Disclaimer: Troy, Iliad, etc. do not belong to me.

A/N: At long last... part five! I took some liberty with the story here, but personally, I'm rather satisfied with the ending.

A City of Fire

Dust-colored stone walls loomed high, shouldering away the horizon like eager warriors jostling to the fore of a battle. Odysseus was more circumspect, slipping along in their shadow, substituting cunning for force. For so long, he had stared at the outside of those walls, memorizing every cursed contour and irregularity. These immaculate obstacles, debarring him not only from victory but from home and wife, peace, tranquility, happiness! With one, repressed corner of his mind, he had longed furiously to level them. Now, from the inside, they looked no different from without; but now, their power had crumbled.

Torches splashed the night with a garish paint. Odysseus spared no thought for the aesthetic of the scene: the dance of slaughter, the song of conqueror and vanquished, the heavy perfume of blood found no foothold on his cold mind. Concentrated, detached, he scoured the city with the artisan's precision. He hunted.

The search led him through deserted streets, past houses with trails of flame escaping through their windows and doors. Women screamed, men and children died, weapons clashed and armor rang. An infant boy, bawling, tumbled from a roof to a swift death below. Odysseus pitied the thing, but felt no regret. These were the accepted processes of war. He took no further heed of the proceedings; that was work for others.

Odysseus had more important things to do than level the rank and file of the enemy. His honor demanded a king or a great warrior; somehow, he had to justify to himself and to his comrades his presence here, his rank as king of Ithaca, his reputation. He needed a conquest that would prove his worth. Hector was dead, Sarpedon, the best sons of Priam... all vanquished. What was left for him?

He had not wanted to fight in this war, and had gone only to protect his kingdom and family. But if he failed now to distinguish himself, the sacrifice would be undone. Odysseus had to demonstrate his prowess, or others would take advantage of perceived weaknesses – not today or tomorrow, but eventually, back in the fractured Greek lands. He and his wooden horse had given them Troy, yes, but he must take it with his own hands. Wiles were all very well, but he needed a show of strength.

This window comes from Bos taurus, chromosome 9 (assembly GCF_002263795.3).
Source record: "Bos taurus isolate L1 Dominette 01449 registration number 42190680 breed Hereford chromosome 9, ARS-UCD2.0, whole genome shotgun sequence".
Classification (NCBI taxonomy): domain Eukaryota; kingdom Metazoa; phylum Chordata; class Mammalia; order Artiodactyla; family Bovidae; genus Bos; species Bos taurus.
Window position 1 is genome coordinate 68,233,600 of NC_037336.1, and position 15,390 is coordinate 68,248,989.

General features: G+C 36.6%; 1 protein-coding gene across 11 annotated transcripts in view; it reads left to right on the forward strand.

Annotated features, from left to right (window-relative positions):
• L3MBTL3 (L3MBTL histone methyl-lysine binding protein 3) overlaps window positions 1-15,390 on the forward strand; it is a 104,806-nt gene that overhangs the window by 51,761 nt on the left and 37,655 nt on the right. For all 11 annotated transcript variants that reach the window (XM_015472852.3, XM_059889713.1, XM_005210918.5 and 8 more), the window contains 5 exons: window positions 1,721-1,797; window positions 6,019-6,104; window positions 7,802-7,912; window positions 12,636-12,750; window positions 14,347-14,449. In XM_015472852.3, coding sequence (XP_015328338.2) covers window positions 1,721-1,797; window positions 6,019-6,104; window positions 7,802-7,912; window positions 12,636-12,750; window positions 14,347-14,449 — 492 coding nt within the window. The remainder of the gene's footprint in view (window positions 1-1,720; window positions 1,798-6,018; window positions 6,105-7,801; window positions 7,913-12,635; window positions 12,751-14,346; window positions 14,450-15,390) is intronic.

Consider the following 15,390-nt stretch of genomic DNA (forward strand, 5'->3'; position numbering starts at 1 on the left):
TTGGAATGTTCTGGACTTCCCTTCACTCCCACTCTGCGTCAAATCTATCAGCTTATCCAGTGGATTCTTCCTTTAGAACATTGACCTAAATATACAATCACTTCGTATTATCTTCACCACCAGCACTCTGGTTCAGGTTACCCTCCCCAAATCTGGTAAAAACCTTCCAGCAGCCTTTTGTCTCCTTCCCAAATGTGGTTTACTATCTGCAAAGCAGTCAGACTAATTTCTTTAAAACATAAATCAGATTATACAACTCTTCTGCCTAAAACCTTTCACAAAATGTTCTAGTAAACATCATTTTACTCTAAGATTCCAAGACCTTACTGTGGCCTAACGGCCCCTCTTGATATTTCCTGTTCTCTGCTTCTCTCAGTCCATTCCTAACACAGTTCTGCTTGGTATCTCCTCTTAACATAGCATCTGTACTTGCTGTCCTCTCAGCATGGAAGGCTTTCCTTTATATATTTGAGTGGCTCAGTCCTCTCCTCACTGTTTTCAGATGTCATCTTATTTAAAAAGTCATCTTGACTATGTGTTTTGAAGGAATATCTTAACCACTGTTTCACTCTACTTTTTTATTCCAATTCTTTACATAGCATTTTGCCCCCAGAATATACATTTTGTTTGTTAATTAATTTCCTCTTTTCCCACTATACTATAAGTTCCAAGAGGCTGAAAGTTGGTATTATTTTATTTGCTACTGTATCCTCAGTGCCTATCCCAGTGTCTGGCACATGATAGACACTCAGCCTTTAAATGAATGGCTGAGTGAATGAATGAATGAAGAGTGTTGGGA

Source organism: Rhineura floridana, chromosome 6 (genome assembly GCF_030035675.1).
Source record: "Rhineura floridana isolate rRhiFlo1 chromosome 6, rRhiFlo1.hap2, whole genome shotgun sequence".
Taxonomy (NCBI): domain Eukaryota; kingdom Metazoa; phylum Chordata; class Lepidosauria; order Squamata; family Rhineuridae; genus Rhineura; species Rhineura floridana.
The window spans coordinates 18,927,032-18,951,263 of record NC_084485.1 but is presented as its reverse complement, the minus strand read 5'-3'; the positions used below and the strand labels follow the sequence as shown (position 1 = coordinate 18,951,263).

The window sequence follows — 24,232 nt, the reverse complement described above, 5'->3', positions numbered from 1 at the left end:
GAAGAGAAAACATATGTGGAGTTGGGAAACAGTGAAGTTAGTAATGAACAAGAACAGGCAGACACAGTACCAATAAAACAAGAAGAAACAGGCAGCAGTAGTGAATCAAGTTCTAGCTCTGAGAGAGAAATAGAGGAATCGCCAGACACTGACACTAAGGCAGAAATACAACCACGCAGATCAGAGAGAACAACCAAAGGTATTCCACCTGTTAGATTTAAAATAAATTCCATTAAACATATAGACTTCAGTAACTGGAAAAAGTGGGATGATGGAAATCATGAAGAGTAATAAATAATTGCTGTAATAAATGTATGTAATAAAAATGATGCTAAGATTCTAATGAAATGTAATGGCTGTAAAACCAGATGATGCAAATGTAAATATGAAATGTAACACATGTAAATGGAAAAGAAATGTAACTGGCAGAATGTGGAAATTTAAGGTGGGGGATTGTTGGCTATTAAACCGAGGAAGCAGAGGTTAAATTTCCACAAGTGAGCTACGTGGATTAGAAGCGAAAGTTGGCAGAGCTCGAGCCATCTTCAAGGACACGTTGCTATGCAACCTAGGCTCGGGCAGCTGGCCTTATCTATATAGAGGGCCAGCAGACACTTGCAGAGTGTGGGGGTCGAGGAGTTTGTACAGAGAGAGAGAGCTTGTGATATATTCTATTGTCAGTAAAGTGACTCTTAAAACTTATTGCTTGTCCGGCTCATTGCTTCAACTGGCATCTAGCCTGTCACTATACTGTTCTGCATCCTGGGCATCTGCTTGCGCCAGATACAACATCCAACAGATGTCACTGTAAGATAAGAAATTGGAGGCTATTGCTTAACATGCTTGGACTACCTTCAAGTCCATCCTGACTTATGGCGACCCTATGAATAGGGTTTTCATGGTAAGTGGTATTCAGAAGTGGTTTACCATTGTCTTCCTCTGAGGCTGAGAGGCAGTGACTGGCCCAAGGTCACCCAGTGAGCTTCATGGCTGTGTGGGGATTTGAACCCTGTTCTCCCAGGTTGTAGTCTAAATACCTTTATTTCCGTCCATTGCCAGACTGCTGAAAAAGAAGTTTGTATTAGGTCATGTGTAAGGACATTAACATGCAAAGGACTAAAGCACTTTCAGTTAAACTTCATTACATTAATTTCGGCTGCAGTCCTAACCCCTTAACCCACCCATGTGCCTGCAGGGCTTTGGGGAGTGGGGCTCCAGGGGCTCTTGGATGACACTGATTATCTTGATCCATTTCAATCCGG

He raged through the city alone, helping where it was needed, hurtling into the thickest whirl of battle, his mind burning with its red obsession. Kleos. Honor. Timé. Glory. Reputation. His name. They would say of him, "That is mighty Odysseus, whose spear and sword led the Achaeans at Troy – the king of Ithaca, great among men." And they would leave him and his country in peace.

His blade, a cruel, bronze extension of his flesh, spoke in whispers only he could hear. Sandaled feet led him up stone stairs. The sounds of fighting had receded somewhat. That was bad; he wanted more exposure to battle, not less.

He burst into a square, quiet, deserted, leveled beneath the invading horde. Quiet, save for the echo of a distant cry: "Achilles!"

The cry meant nothing to Odysseus. His eyes told him far more. There, in the green center of the square, lay a body, magnificent in death despite its awkwardly sprawled limbs. Blonde hair, limp and without luster; mighty arms, lifeless; the fleet feet, an arrow impaling one heel. Odysseus dropped to the ground and turned the body over, arranging it in a position of repose and dignity. His hand lingered briefly above the chest, where a heart had once beat, before drawing softly away.

Achilles' lips did not pout in death. Their corners lay drawn back, strangely inoffensive; the contrariness that had so angered Agamemnon was lacking now. A brief laugh forced its way through Odysseus' lips. To think that, of all the Greek host, Achilles should lie here, defeated – cut down by a mere arrow!